On the release, Hall says:

“This song has been swirling in my head for many years now but I didn’t know exactly where to take it. I revisited it a few months into isolation and everything just poured out. […] This track has a fun sound juxtaposed with a serious, at times too-honest, and very relateble theme. At the end of the day, don’t we all just want ‘Something Good’?”

The track is also accompanied by a charming stop-motion music lyric video featuring magazine cutout lyrics and a lego concert:

Stream ’Something Good’ on Spotify now!

You can find Freddy Hall on socials using the links below:

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Lines of Flight – ‘Heading Out To You’

Separated by lockdown but connected through technology, Lines of Flight have achieved something special: producing an album worth of material with nothing more than an iPhone each and an internet connection.

The Leeds-based duo, comprising of Matthew Henderson (vocals & synths/programming) and Helen Whale (vocals), met online and began collaborating using the free GarageBand app which comes pre-installed on the iPhone, sending files to each other via WhatsApp and recording vocals using iPhone headphones and mics. By the time the duo finally met each other, they had already written five songs. Five more followed to create a ten-track album, ’Signs of Life’, which Lines of Flight have since had mixed by Leeds-based producer Ed Heaton, are putting out one track at a time throughout 2021.

Track number three is ‘Heading Out To You’, which was recently dropped on Spotify:

‘Heading Out To You’ is a dreamy synth-pop track that calls back to 80s artists such as Depeche Mode, awash with retro synths and underscored by a dramatic piano and computerised drum beat. The vocals are produced in a lo-fi way, which on first listen I thought was a conscious, artistic decision that works rather nicely, rather than due to working around the limitations of iPhone microphones. Multiple layers of vocals fill out the sound nicely, and when coupled with a lo-fi effect, you get that washy sound popularised by artists such as Sufjan Stevens. It’s also nice that the vocals are not over-produced, and still retain that human touch.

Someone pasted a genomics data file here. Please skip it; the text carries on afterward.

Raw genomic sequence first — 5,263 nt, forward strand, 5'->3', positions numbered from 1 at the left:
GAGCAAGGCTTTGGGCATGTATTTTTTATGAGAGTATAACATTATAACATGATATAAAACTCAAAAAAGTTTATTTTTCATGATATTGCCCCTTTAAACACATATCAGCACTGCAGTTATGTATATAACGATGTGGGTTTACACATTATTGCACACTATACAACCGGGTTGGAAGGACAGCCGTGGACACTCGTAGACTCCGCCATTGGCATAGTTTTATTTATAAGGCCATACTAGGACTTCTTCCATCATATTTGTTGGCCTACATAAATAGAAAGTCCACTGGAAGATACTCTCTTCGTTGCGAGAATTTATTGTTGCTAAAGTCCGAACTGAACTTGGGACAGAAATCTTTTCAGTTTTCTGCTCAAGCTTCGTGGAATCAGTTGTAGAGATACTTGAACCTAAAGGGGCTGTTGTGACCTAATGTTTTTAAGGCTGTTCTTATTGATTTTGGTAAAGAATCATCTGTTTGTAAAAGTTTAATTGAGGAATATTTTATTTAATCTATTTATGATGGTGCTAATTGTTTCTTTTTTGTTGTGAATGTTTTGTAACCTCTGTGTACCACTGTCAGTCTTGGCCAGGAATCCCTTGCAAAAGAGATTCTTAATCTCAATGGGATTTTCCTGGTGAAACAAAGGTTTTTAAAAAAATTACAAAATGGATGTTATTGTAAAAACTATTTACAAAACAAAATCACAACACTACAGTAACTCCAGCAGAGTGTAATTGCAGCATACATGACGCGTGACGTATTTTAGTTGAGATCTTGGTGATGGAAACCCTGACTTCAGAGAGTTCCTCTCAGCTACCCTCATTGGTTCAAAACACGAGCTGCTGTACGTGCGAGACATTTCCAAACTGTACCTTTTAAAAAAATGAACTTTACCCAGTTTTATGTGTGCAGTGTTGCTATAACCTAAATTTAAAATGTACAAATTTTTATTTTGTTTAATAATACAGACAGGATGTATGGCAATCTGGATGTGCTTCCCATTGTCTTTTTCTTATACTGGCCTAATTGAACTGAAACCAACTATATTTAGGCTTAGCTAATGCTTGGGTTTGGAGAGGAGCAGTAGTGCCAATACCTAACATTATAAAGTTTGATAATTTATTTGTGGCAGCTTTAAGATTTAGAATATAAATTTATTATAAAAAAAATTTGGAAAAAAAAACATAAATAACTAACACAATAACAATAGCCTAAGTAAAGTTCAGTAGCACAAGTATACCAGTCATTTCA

The song itself is about yearning for escape. Of the track’s origins, Matthew writes:
‘This song came about following a drive out to the north-east coast. I was reminded of driving up Sutton Bank in the snow, in a wonderful old car that my dad drove – a 1970’s Datsun Laurel. It felt so luxurious! At the time I was driving to a party and all the anxieties of that I had as a teenager, but in the song I reposition it to be my final drive to reach my dad – to be reunited with him, in his car – to travel to the ‘other side’ as referenced in the song (which in itself is a reference to the ‘why did the chicken cross the road’ joke – the dark existential humour of ‘to get to the other side’, always appealed to me). I did this by remembering that when I was driving to the party I nearly crashed – which I then reframed as a means to reaching my dad.’

‘Heading Out To You’ is also accompanied by a music video directed by Amy Cutler, which was also filmed on (you guessed it) an iPhone:

It’s great to hear how Lines of Flight have taken the constraints of the situation, having to work remotely and having no access to a recording studio, and use these creatively to create something new and unique.

To follow Lines of Flight and hear the rest of the album as it is released, follow them on social media using the links below:

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Neon Gru – ‘Moonlight’

London-based 6-piece Neon Gru released their debut EP ‘I Am A Bird’ in March, an eclectic and imaginative blend of sounds and styles that bears the mark of great musicianship.

To promote the EP, they released a music video for ‘Moonlight’, track number 4 of the release. The music video was directed by Anna Andersen and Stephanie Sutherland, featuring the latter as choreographer and dancer evocative of Kate Bush’s Wuthering Heights.  

‘Moonlight’ is an atmospheric yet vibrant alt-pop track that strays boldly from formulaic song writing.

It is a five-minute musical journey that draws you in from the start, with tasty tones from the guitar and keys setting the stage before a Radiohead King Of Limbs-esque drum beat rolls us through to the verse. Ny Oh’s smooth and acrobatic vocals come in here and sound great throughout. The guitars and keys dance around the lead vocals until the two-minute mark where there is the first main tonal shift on ‘overcomplicated’.